• 25.
  • At 05:22 PM on 24 Jan 2008,
  • Robin wrote:

Goodbye Wendy Alexander methinks

  • 26.
  • At 05:29 PM on 24 Jan 2008,
  • Paul Anderson wrote:

Trying to stop the domino effect Nick?

  • 27.
  • At 05:34 PM on 24 Jan 2008,
  • ken wrote:

As this was an internal Labour Party election, surely it should have been treated as an internal party matter and left to the Labour Party to regulate. Why drag the law into it?

I used to be a great admirer of Peter Hain, especially in his fight against Apartheid South Africa, but once he became a backer of the war against Iraq, I say "Good riddence!".

  • 29.
  • At 05:52 PM on 24 Jan 2008,
  • Martin W wrote:

Hmm, guess what it knocked off todays news top spot?

Proposals to extend detention under anti terror laws to 42 days.

How very convenient...

  • 30.
  • At 06:00 PM on 24 Jan 2008,
  • brian wrote:

Nice to see Labour hoist by its own petard.... after all, they passed these idiotic laws in the first place.

Nick, I notice you did not touch on one crucial point - Brown did not dare sack Hain or else Alexander and Harmin would have to go as well.

That is why Hain had to resign and I would expect that it had been made quite plain to him by Gordon

-------------
Note to "Rob" @ 2.56pm
I cannot see Nick being biased in favour of New Labour. According to Wikipedia he spent 1986 as national chairman of the Young Conservatives.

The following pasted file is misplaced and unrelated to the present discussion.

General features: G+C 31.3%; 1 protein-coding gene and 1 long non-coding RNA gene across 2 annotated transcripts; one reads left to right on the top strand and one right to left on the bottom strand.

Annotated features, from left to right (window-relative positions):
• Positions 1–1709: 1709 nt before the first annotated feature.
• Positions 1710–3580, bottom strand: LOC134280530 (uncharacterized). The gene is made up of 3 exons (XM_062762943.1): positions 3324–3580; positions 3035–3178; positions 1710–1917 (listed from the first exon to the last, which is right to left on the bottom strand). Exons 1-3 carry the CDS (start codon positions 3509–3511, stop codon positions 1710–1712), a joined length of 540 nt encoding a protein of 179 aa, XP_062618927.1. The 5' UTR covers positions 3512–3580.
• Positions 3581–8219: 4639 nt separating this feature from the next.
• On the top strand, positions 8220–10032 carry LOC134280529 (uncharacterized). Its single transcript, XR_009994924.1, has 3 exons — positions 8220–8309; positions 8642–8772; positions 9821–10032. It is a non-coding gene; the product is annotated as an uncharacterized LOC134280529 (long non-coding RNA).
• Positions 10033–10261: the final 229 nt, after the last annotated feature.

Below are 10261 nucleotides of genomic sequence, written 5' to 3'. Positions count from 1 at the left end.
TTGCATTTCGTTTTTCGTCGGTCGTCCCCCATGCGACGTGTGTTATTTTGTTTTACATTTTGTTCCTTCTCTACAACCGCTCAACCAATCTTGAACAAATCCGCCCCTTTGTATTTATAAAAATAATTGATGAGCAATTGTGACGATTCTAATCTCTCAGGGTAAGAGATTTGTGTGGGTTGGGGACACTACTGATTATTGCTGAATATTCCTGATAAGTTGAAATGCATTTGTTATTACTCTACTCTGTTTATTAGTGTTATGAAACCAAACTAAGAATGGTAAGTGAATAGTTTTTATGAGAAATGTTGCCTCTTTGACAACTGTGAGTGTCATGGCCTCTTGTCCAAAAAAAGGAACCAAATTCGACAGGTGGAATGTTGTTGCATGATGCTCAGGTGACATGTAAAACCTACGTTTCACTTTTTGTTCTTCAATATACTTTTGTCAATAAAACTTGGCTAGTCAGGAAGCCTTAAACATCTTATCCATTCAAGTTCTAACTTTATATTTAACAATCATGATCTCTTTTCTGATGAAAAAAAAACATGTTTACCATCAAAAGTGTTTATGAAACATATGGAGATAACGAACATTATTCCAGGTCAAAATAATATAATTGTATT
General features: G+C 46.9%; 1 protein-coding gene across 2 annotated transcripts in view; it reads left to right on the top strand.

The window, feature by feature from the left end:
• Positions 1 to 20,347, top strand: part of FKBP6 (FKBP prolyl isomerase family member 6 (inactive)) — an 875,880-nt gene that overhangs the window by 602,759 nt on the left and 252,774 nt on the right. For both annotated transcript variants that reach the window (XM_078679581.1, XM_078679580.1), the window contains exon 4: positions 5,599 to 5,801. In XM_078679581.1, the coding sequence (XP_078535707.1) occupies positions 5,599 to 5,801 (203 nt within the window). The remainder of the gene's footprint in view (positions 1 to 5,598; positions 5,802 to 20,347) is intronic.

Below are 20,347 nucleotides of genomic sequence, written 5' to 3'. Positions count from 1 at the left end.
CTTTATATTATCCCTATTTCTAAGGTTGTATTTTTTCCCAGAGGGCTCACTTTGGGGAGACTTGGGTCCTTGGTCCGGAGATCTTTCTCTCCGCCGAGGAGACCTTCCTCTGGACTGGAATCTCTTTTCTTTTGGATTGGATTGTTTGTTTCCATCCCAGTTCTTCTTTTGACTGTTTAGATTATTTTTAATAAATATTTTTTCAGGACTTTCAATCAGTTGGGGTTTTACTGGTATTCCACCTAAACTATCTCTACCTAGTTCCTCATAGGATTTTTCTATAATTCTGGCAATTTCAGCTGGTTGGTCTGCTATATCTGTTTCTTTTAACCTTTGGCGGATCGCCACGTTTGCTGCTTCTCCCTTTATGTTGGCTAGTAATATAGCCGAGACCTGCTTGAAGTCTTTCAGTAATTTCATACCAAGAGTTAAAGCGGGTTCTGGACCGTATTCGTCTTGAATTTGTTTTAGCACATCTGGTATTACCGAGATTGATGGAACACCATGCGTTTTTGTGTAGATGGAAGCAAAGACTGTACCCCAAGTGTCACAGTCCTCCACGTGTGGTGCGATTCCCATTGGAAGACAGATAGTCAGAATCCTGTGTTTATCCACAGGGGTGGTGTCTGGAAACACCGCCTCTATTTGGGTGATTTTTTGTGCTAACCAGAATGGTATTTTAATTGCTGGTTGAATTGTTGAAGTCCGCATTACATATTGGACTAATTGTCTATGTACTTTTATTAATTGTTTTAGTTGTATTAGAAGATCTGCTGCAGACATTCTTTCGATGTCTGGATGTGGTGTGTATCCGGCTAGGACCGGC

-------------
Note to Nick
In the last few weeks, posting comments on this blog seems to be very haphazard - ok sometimes and "Error 502 - service not available - a server error has occurred". the rest of the time. Please get it fixed.

  • 31.
  • At 06:08 PM on 24 Jan 2008,
  • Ewan wauchope wrote:

I must agree with others about credit to Guido.

Hain says he resigned because the Electoral commission refered his case to the police. Both Harman and Alexander had their actions refered to the police yet you say they are different and seam to imply that they should remain in office.

Is that what it said in your Labour briefing or do you really believe that garbage?

  • 32.
  • At 06:10 PM on 24 Jan 2008,
  • John Constable wrote:

I don't really care what happens with Wendy Alexander in Scotland because as far as I'm concerned, it is just an adjacent country to England, with its own legal system.

It is daily becoming more and more of an anomaly that England, Scotland and Wales are still notionally 'joined' in a union.

English people can see that but the politicians choose to ignore the writing on the proverbial wall.

  • 33.
  • At 06:27 PM on 24 Jan 2008,
  • Denise wrote: